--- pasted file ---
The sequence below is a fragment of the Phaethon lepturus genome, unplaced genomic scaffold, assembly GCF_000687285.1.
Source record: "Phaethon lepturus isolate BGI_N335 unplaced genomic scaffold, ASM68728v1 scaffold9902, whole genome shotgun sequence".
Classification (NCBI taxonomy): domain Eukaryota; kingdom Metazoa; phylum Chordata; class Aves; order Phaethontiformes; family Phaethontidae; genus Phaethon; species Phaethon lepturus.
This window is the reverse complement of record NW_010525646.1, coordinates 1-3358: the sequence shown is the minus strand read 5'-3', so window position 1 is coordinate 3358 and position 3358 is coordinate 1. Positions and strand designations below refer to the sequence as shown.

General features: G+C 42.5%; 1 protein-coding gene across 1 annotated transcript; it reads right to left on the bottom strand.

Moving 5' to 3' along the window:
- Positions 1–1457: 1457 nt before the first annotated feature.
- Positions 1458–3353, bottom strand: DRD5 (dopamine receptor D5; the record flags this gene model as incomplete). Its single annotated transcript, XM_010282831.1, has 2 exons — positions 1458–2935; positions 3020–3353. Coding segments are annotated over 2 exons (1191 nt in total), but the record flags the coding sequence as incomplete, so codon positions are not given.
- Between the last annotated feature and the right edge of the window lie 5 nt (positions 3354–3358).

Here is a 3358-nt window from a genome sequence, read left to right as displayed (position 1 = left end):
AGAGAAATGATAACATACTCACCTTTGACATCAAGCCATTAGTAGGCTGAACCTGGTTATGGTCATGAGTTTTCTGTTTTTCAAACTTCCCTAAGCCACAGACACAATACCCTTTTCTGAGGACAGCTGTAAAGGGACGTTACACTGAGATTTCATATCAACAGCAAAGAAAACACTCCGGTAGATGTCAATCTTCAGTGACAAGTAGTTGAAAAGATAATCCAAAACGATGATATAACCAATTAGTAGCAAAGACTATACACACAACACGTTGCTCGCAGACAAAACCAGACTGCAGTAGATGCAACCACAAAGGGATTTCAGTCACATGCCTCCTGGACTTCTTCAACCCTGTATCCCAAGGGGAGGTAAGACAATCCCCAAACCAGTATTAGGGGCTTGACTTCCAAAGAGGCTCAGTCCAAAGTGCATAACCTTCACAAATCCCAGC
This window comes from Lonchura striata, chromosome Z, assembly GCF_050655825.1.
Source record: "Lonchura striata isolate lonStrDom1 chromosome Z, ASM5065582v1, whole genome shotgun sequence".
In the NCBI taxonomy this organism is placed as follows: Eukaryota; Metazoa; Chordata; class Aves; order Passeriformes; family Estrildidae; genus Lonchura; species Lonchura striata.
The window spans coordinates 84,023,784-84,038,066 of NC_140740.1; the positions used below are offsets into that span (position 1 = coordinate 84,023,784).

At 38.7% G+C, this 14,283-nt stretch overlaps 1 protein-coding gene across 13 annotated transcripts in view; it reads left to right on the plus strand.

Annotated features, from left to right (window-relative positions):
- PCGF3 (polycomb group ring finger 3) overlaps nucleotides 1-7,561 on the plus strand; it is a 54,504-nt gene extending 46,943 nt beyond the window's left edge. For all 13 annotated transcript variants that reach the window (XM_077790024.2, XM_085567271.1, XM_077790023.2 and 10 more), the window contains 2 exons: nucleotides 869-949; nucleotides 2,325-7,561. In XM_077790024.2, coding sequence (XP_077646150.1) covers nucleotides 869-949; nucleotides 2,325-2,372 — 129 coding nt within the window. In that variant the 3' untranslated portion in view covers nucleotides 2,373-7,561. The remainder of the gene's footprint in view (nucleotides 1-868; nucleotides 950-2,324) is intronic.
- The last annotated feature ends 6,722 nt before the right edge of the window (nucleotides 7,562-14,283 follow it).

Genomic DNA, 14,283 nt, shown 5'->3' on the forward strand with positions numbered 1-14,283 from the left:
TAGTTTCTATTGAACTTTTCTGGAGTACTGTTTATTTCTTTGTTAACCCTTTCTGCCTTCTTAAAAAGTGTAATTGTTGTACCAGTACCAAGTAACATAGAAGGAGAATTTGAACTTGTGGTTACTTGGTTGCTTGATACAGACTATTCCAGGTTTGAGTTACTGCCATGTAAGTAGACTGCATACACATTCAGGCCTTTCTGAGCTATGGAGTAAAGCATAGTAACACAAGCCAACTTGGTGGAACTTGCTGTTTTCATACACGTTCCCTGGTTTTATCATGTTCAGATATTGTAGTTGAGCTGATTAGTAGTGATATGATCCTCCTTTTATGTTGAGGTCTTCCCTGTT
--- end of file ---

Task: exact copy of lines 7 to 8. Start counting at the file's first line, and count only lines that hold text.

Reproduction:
- Positions 1–1457: 1457 nt before the first annotated feature.
- Positions 1458–3353, bottom strand: DRD5 (dopamine receptor D5; the record flags this gene model as incomplete). Its single annotated transcript, XM_010282831.1, has 2 exons — positions 1458–2935; positions 3020–3353. Coding segments are annotated over 2 exons (1191 nt in total), but the record flags the coding sequence as incomplete, so codon positions are not given.